Finding Quality Mentoring Examples in the Arts

By Barry Sweeny, 2010

As I search the web for “mentoring in the arts” and other such key words I find plenty of hits. However, on closer examination, I also find that many sites and people who claim the name of “mentor” are really doing only some parts of what best practice considers to BE mentoring.

Realizing this fact is important for people seeking a mentor in the arts.

It’s vital because you may not get the kind or range of support, challenge, and guidance that you expect from a “mentor”.

It’s also important for anyone seeking to understand and design to deliver good practice in arts mentoring.

It is critical because, if you model what you do after some of what is called “mentoring”, yours will definitely MISS a large part of what good mentoring includes, and it may not be very effective as a result.

To understand this difference between the universal NAME of “Mentor” and what good mentoring actually includes, I have provided below a summary of a page titled the “Roles of Effective Mentors”. We can use this to examine what folks are calling mentoring in the arts.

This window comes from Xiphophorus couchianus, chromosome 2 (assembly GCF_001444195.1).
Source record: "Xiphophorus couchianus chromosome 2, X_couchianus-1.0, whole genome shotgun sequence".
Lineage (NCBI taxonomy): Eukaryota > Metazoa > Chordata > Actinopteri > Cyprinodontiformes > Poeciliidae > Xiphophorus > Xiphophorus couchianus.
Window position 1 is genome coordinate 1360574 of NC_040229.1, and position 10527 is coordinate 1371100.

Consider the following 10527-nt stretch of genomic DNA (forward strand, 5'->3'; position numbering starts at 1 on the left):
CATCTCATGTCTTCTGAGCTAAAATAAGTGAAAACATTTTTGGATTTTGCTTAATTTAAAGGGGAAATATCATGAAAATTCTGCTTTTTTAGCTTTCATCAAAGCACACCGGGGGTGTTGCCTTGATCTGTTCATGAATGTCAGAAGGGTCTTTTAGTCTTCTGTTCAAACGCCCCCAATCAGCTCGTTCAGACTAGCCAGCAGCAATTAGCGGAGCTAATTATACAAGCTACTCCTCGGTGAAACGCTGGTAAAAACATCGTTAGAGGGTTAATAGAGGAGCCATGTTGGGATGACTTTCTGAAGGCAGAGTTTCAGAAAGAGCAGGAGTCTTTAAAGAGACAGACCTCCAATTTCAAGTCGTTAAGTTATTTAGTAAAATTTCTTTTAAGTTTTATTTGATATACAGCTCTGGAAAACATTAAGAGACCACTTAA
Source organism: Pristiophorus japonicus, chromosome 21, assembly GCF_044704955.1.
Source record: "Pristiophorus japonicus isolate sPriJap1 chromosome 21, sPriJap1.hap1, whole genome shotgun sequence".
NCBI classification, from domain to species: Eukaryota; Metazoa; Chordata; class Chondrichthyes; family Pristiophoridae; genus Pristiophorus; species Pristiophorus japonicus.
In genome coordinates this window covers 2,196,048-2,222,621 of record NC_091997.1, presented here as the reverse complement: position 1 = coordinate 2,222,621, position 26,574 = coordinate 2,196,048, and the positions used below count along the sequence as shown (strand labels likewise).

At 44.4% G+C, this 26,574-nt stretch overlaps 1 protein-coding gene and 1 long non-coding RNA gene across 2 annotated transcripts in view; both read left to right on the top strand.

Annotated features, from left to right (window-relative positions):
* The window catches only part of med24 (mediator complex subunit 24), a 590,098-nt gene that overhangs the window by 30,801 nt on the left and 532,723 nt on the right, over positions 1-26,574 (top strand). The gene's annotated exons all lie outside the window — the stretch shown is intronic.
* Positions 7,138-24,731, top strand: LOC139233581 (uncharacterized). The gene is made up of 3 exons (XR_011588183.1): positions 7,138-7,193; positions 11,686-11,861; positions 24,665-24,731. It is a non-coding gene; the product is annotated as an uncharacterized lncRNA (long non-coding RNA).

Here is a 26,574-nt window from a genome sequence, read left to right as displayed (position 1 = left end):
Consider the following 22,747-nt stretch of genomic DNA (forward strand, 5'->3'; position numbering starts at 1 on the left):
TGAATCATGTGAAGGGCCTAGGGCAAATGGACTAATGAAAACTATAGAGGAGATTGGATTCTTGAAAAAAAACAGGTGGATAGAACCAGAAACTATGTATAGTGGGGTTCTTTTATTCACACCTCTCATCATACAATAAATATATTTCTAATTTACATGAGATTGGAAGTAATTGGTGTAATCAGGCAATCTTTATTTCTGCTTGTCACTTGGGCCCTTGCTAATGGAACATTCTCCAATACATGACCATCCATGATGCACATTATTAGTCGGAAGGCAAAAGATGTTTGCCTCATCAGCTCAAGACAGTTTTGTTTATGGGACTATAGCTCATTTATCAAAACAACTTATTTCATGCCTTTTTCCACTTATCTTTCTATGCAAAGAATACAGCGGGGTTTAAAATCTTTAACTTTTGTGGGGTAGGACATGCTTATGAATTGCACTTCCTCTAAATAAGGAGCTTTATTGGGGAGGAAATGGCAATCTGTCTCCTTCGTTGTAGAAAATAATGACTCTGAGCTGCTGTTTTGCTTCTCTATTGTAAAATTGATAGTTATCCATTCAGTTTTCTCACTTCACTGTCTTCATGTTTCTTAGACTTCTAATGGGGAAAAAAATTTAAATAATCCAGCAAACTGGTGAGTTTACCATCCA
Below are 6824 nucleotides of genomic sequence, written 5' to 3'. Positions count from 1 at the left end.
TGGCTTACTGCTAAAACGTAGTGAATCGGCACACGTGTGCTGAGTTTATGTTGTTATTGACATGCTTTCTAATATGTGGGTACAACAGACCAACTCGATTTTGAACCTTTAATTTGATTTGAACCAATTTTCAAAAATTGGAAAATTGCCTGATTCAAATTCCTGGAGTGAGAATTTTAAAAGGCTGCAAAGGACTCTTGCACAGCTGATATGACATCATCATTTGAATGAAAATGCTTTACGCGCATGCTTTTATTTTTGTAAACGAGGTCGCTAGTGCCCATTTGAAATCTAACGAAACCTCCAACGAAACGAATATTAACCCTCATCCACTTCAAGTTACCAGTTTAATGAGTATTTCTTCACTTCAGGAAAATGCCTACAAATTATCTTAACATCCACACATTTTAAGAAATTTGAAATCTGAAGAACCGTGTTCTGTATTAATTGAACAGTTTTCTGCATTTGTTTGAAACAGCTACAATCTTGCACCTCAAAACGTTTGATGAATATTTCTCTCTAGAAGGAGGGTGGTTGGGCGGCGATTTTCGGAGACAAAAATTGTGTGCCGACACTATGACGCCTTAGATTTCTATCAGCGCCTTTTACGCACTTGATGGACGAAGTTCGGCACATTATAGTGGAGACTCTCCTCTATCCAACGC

AN EFFECTIVE MENTOR SHOULD BE:

  1. A HELPER BY BEING:
    1. A RESOURCE
    2. A GIVER OF TIME, ENERGY & SUPPORT
    3. A LINKER TO RESOURCES
  2. A COLLEAGUE BY BEING:
    1. AN ADVOCATE FOR THE PROTEGE
    2. A CELEBRANT TO SHARING GROWTH MILESTONES AND BUILDING SELF CONFIDENCE
    3. A CONFIDANTE – ESTABLISHING MUTUAL TRUST & REGARD
    4. A LISTENER – CARING ABOUT THE PROTEGE
  3. A MODEL BY BEING:
    1. A FACILITATOR
    2. A QUESTIONER
    3. A VISIONARY
    4. REFLECTIVE
    5. A SITUATIONAL LEADER THAT IS :
      1. A TEACHER
      2. A MOTIVATOR
      3. A LEADER
      4. A NEEDS ASSESSOR
      5. FLEXIBLE

When a dance teacher or art teacher (for example) says they are a “mentor”, we also know there are good and bad teachers. That should tell us that there are likely to be good and not so good mentors too. The above listing would prompt us to ask, “In addition to teaching, in what ways are they also:

  • a needs assessor, for certainly a mentor individualizes support based on the protege’s needs;
  • a facilitator, not a “sage on the stage” know-it-all type teacher
  • an effective listener, so he/she would know the goals and needs of the protege
  • or any of the other roles of effective mentors.
Whether we are seeking an arts mentor for ourselves or wanting to create an arts mentoring program, the “Roles” ideal and these kinds of questions will be a big help in determining if what we find during our search will meet our needs and expectations. Please use this approach as you review some of the links to art mentors and arts mentoring programs below. This area is truly a case of “buyer beware” so WE need to do our home work to ensure good choices.